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Clergy Corner: “And with your spirit” and “under my roof”

Posted: November 23, 2011

This is the last clergy corner dedicated to the implementation of the new Roman Missal on the first Sunday of Advent (27 November). We have looked at many of the changes taking place, and there are a few one’s we won’t cover now. But in this last explanation, we will look at two of the more noticeable changes that will take place. The first is the people’s response to the priest (or deacon) proclaiming, “The Lord be with you”. And the second is the people’s response to the invitation to communion. These explanations come from the book, What Happens at Mass, by Fr. Driscoll, and from the USCCB website (

There are five places during the Mass that the priest says, “The Lord be with you”: the initial greeting after the sign of the Cross; before proclaiming the Gospel; before the Preface of the Eucharistic prayer (right before, “Lift up your hearts”); before the sign of peace (after the priest says, “The peace of the Lord be with you always”); and right before the final blessing at the end of Mass. In all five of these places, the people have responded, “And also with you”. Beginning on 27 November, the response will be “And with your spirit”. Looking at what the people say in many other languages, we will see that our response will not seem so strange. In Spanish, the response is, “Y con tu espíritu”; Italian is “E con il tuo spirito”; German is “Und mit deinem Geiste [spirit]”; French is “Et avec votre esprit”. These responses all translate the original Latin which reads, “Et cum Spiritu tuo.” So the English-speaking world is going to align with how all the other major languages celebrate Mass. But why do the people at these five parts of the Mass say “And with your spirit”? What is it that we are actually saying?

While the exact reason differs a little for each of these five times, the purpose of this mini dialogue between the priest and the people is the same: the priest is preparing the people for a special action, whether it’s to begin the Mass itself, or to listen to the Gospel, or to do something at the other three parts of the Mass. This is not a simple greeting; the Mass is a sacred event when Jesus Christ unites his entire Body to himself in his great prayer and offering. Therefore during this mini dialogue, the priest blesses the people, who form the Body, so they might have divine assistance in these actions: “The Lord be with you!” Just as the priest asks God’s help and blessing on the people, so too do the people in turn ask for God’s help and blessing on the priest. And just as the people are being prepared to act in their role as the members of the Body of Christ, so too is the priest being prepared to act in his role as the head of the Body of Christ. In the Mass, the whole Christ is acting, both as head and body. With the response, “And with your spirit”, the people are addressing the “spirit” of the priest, where he has been ordained precisely to lead the people, the body of Christ, in this sacred action. In essence, the people are saying, “Be a priest for us now”. This dialogue reveals the truth that the Church addresses itself to the Father only through Jesus Christ, its head.  The priest must act in the person of Christ the head, leading the people in their deepest worship. How much the priest needs the prayers of the people!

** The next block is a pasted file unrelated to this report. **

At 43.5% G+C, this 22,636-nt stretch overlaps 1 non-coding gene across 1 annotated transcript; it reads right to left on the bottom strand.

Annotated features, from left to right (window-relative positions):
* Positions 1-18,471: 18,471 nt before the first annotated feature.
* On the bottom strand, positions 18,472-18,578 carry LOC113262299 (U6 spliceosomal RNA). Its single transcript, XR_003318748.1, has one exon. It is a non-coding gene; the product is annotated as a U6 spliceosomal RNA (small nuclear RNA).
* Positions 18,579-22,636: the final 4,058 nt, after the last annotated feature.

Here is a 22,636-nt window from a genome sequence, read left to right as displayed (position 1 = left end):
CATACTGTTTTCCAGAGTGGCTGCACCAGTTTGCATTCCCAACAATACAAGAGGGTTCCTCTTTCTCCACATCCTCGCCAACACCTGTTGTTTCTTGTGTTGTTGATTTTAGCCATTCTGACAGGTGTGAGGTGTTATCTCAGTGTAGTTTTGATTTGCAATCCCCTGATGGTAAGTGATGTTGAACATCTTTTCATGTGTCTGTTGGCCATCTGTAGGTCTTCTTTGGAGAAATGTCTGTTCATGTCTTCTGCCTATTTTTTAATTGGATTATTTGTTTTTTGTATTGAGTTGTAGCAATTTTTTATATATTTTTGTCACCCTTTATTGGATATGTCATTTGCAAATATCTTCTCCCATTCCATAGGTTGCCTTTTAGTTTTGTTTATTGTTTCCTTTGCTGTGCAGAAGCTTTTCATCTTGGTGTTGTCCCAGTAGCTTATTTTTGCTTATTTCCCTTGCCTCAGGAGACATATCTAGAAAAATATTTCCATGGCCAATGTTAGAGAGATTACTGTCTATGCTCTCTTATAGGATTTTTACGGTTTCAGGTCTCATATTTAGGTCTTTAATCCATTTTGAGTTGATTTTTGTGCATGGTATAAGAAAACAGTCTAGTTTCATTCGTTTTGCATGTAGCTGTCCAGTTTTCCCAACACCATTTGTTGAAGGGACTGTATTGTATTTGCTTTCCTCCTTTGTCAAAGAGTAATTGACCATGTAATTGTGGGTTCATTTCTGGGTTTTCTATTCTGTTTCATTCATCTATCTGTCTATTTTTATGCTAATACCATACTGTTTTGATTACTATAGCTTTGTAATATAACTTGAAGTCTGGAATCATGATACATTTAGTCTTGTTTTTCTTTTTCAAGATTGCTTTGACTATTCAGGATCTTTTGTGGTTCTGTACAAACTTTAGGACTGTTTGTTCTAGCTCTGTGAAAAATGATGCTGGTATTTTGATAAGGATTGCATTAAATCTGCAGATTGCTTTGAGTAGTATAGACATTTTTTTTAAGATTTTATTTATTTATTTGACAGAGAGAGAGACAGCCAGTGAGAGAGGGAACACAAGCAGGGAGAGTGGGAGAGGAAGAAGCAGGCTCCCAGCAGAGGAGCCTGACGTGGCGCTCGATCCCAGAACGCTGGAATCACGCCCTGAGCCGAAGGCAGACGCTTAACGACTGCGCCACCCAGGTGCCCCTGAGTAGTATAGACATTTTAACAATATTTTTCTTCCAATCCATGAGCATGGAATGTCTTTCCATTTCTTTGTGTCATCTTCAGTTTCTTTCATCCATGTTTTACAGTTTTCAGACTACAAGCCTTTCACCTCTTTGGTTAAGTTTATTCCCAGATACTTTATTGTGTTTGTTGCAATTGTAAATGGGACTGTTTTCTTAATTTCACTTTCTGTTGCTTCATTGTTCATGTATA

The other change in our new translation comes right before communion. The priest will now proclaim to the people, “Behold the Lamb of God, behold him who takes away the sins of the world. Blessed are those called to the supper of the Lamb”, and the people will now respond, “Lord I am not worthy that you should enter under my roof, but only say the word and my soul shall be healed”. Both these responses reflect the great use of Scripture in the Mass. John the Baptist told his followers, “Behold the Lamb of God who takes away the sin of the world” (John 1:29), and the Eucharist is a foretaste of our union with God in heaven, called the “wedding feast of the Lamb” in Revelation (Rev 19:9). The people’s response is also from Scripture. The centurion in the Gospel comes to Jesus and asks our Lord to cure his servant at home. When Jesus starts to follow him, the centurion responds, “Lord, I am not worthy to have you enter under my roof; only say the word and my servant will be healed”, (Matthew 8:8). The Lord, on hearing these words, exclaimed, “Amen, I say to you, in no where in Israel have I found such faith!” (Matthew 8:10). With great humility, we acknowledge that we are not worthy to have our Lord enter into our roof, into the temple of our body. But in great faith we ask the Lord to come anyway and to heal us. And he does, transforming us into his instruments of love and faith in the world.

You will notice other changes in the new translation of the Mass, but most of these will be in how the priest prays (so pray for us priests!). I hope these brief explanations will allow you to enter more prayerfully into the liturgy, and to strive to understand more the Mass, the greatest prayer of the Church and the center of our Christian life.

God Bless, Fr. Lickteig